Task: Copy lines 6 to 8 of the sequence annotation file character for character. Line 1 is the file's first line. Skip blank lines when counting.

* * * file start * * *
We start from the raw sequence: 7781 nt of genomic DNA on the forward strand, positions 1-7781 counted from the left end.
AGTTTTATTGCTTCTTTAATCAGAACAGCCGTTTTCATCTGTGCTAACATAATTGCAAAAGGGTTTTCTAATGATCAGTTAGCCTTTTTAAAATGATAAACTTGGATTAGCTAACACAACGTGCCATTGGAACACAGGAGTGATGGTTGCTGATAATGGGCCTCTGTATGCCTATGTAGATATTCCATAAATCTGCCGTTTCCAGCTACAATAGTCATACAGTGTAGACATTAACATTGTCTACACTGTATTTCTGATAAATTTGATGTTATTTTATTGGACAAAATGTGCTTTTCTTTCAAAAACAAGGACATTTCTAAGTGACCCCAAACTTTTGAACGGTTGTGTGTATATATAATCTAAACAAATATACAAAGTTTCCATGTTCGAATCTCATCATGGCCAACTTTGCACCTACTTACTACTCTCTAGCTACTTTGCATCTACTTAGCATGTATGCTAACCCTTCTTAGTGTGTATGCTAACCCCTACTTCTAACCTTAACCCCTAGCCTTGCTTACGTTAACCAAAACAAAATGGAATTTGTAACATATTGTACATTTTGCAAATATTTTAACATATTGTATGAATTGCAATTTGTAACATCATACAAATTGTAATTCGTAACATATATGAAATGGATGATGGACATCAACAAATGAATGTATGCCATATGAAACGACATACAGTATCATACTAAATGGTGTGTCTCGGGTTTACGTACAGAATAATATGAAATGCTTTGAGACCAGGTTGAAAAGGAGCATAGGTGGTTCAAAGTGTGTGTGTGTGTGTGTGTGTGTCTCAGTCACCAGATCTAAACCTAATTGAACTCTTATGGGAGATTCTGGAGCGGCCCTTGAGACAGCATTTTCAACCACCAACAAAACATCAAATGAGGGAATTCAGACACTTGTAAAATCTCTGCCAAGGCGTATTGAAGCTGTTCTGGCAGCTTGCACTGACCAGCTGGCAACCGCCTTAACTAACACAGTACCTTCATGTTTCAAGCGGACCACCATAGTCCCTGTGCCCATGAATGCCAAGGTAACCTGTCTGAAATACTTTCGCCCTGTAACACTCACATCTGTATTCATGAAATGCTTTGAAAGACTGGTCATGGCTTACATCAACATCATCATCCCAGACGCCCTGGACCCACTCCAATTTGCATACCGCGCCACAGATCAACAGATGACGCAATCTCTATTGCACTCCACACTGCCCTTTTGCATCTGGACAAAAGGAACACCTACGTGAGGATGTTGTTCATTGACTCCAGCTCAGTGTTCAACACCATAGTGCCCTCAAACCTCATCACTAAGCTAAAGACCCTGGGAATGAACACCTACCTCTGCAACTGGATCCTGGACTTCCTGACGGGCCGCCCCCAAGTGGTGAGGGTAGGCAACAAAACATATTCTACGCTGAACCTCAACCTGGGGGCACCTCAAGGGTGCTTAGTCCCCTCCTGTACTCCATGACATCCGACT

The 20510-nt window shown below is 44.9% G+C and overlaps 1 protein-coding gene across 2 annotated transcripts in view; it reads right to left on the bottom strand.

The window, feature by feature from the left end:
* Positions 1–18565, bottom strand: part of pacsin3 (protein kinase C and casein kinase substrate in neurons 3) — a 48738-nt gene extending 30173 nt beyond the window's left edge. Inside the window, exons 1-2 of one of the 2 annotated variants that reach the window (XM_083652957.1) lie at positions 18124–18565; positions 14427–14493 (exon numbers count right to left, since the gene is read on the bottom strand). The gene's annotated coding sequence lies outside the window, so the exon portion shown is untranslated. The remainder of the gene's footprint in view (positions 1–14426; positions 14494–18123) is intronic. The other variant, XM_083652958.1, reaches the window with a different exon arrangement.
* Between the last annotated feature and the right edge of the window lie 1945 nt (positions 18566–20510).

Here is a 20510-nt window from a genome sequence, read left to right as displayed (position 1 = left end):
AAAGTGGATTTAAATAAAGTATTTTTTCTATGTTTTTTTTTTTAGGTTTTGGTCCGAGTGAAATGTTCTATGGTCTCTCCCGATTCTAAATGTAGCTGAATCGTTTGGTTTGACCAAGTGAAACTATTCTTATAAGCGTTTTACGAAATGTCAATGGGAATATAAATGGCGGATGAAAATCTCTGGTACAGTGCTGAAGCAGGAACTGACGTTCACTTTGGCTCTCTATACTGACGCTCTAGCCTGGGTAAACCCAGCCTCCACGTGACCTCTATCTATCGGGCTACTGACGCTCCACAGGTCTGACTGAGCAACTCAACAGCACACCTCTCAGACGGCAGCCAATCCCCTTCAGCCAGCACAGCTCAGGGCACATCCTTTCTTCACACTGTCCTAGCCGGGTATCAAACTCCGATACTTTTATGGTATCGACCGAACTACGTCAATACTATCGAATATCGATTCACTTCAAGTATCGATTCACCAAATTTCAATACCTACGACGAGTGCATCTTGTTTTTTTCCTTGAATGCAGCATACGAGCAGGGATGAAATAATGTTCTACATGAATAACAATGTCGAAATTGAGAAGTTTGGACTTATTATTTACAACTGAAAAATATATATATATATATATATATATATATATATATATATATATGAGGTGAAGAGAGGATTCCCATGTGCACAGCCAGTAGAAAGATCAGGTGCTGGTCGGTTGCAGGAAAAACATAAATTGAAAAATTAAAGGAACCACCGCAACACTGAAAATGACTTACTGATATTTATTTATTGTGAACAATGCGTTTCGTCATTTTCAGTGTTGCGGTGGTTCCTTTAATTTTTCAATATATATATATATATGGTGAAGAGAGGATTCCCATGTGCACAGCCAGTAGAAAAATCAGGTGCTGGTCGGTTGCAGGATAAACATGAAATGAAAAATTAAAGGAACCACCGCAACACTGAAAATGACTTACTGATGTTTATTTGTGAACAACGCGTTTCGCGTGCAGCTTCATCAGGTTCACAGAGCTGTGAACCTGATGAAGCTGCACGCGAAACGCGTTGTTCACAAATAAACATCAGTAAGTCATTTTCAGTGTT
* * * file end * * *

* Between the last annotated feature and the right edge of the window lie 1945 nt (positions 18566–20510).

Here is a 20510-nt window from a genome sequence, read left to right as displayed (position 1 = left end):
AAAGTGGATTTAAATAAAGTATTTTTTCTATGTTTTTTTTTTTAGGTTTTGGTCCGAGTGAAATGTTCTATGGTCTCTCCCGATTCTAAATGTAGCTGAATCGTTTGGTTTGACCAAGTGAAACTATTCTTATAAGCGTTTTACGAAATGTCAATGGGAATATAAATGGCGGATGAAAATCTCTGGTACAGTGCTGAAGCAGGAACTGACGTTCACTTTGGCTCTCTATACTGACGCTCTAGCCTGGGTAAACCCAGCCTCCACGTGACCTCTATCTATCGGGCTACTGACGCTCCACAGGTCTGACTGAGCAACTCAACAGCACACCTCTCAGACGGCAGCCAATCCCCTTCAGCCAGCACAGCTCAGGGCACATCCTTTCTTCACACTGTCCTAGCCGGGTATCAAACTCCGATACTTTTATGGTATCGACCGAACTACGTCAATACTATCGAATATCGATTCACTTCAAGTATCGATTCACCAAATTTCAATACCTACGACGAGTGCATCTTGTTTTTTTCCTTGAATGCAGCATACGAGCAGGGATGAAATAATGTTCTACATGAATAACAATGTCGAAATTGAGAAGTTTGGACTTATTATTTACAACTGAAAAATATATATATATATATATATATATATATATATATATATATATGAGGTGAAGAGAGGATTCCCATGTGCACAGCCAGTAGAAAGATCAGGTGCTGGTCGGTTGCAGGAAAAACATAAATTGAAAAATTAAAGGAACCACCGCAACACTGAAAATGACTTACTGATATTTATTTATTGTGAACAATGCGTTTCGTCATTTTCAGTGTTGCGGTGGTTCCTTTAATTTTTCAATATATATATATATATGGTGAAGAGAGGATTCCCATGTGCACAGCCAGTAGAAAAATCAGGTGCTGGTCGGTTGCAGGATAAACATGAAATGAAAAATTAAAGGAACCACCGCAACACTGAAAATGACTTACTGATGTTTATTTGTGAACAACGCGTTTCGCGTGCAGCTTCATCAGGTTCACAGAGCTGTGAACCTGATGAAGCTGCACGCGAAACGCGTTGTTCACAAATAAACATCAGTAAGTCATTTTCAGTGTT